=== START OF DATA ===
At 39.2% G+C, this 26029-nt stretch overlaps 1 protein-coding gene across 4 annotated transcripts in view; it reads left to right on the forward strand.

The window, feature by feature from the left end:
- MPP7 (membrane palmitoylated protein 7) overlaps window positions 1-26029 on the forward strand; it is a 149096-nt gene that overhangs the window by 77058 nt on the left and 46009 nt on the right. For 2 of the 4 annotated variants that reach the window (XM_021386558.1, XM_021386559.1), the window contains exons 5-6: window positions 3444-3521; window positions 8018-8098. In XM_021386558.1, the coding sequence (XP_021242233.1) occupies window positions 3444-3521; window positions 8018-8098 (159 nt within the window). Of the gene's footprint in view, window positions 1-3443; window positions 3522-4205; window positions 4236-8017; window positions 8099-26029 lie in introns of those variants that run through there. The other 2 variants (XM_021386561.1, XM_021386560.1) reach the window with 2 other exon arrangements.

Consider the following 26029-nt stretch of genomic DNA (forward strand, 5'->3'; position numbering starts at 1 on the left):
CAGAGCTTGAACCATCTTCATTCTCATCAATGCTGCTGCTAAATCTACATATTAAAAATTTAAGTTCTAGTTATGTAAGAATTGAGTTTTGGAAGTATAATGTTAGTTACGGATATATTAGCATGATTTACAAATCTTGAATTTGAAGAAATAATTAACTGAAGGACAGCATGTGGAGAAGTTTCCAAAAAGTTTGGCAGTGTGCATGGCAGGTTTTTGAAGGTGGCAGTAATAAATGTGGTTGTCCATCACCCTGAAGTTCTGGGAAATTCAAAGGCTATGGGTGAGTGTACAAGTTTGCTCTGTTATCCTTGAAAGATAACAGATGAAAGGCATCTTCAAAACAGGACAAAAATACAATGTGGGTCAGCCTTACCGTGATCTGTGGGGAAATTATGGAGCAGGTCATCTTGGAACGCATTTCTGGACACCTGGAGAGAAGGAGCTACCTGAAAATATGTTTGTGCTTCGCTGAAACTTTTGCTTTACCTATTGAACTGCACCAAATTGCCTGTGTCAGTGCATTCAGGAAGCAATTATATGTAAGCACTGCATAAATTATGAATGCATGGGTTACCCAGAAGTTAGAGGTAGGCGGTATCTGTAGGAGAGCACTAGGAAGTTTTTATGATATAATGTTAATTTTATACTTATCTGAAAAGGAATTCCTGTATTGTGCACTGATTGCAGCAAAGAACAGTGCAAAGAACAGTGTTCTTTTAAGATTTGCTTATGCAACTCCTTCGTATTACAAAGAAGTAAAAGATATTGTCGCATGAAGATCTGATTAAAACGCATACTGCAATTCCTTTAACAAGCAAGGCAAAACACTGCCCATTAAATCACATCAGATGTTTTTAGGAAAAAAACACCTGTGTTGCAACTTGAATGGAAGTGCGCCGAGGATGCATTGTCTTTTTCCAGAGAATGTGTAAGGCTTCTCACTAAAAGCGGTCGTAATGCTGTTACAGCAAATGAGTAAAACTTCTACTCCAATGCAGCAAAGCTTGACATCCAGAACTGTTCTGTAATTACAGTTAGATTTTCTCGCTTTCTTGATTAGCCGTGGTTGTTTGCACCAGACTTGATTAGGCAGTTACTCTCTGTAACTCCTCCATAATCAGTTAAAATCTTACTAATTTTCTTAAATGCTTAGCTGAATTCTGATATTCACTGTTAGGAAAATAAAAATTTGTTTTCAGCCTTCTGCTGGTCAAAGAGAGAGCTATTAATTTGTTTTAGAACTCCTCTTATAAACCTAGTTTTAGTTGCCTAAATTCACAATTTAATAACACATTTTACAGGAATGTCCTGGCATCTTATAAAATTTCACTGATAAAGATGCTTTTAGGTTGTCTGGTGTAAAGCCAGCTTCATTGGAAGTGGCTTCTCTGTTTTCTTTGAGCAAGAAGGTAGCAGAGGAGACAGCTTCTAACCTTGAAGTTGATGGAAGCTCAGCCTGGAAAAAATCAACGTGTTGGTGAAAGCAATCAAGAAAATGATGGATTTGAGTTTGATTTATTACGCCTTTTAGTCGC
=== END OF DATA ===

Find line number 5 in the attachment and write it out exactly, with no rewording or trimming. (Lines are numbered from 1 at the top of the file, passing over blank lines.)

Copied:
CAGAGCTTGAACCATCTTCATTCTCATCAATGCTGCTGCTAAATCTACATATTAAAAATTTAAGTTCTAGTTATGTAAGAATTGAGTTTTGGAAGTATAATGTTAGTTACGGATATATTAGCATGATTTACAAATCTTGAATTTGAAGAAATAATTAACTGAAGGACAGCATGTGGAGAAGTTTCCAAAAAGTTTGGCAGTGTGCATGGCAGGTTTTTGAAGGTGGCAGTAATAAATGTGGTTGTCCATCACCCTGAAGTTCTGGGAAATTCAAAGGCTATGGGTGAGTGTACAAGTTTGCTCTGTTATCCTTGAAAGATAACAGATGAAAGGCATCTTCAAAACAGGACAAAAATACAATGTGGGTCAGCCTTACCGTGATCTGTGGGGAAATTATGGAGCAGGTCATCTTGGAACGCATTTCTGGACACCTGGAGAGAAGGAGCTACCTGAAAATATGTTTGTGCTTCGCTGAAACTTTTGCTTTACCTATTGAACTGCACCAAATTGCCTGTGTCAGTGCATTCAGGAAGCAATTATATGTAAGCACTGCATAAATTATGAATGCATGGGTTACCCAGAAGTTAGAGGTAGGCGGTATCTGTAGGAGAGCACTAGGAAGTTTTTATGATATAATGTTAATTTTATACTTATCTGAAAAGGAATTCCTGTATTGTGCACTGATTGCAGCAAAGAACAGTGCAAAGAACAGTGTTCTTTTAAGATTTGCTTATGCAACTCCTTCGTATTACAAAGAAGTAAAAGATATTGTCGCATGAAGATCTGATTAAAACGCATACTGCAATTCCTTTAACAAGCAAGGCAAAACACTGCCCATTAAATCACATCAGATGTTTTTAGGAAAAAAACACCTGTGTTGCAACTTGAATGGAAGTGCGCCGAGGATGCATTGTCTTTTTCCAGAGAATGTGTAAGGCTTCTCACTAAAAGCGGTCGTAATGCTGTTACAGCAAATGAGTAAAACTTCTACTCCAATGCAGCAAAGCTTGACATCCAGAACTGTTCTGTAATTACAGTTAGATTTTCTCGCTTTCTTGATTAGCCGTGGTTGTTTGCACCAGACTTGATTAGGCAGTTACTCTCTGTAACTCCTCCATAATCAGTTAAAATCTTACTAATTTTCTTAAATGCTTAGCTGAATTCTGATATTCACTGTTAGGAAAATAAAAATTTGTTTTCAGCCTTCTGCTGGTCAAAGAGAGAGCTATTAATTTGTTTTAGAACTCCTCTTATAAACCTAGTTTTAGTTGCCTAAATTCACAATTTAATAACACATTTTACAGGAATGTCCTGGCATCTTATAAAATTTCACTGATAAAGATGCTTTTAGGTTGTCTGGTGTAAAGCCAGCTTCATTGGAAGTGGCTTCTCTGTTTTCTTTGAGCAAGAAGGTAGCAGAGGAGACAGCTTCTAACCTTGAAGTTGATGGAAGCTCAGCCTGGAAAAAATCAACGTGTTGGTGAAAGCAATCAAGAAAATGATGGATTTGAGTTTGATTTATTACGCCTTTTAGTCGC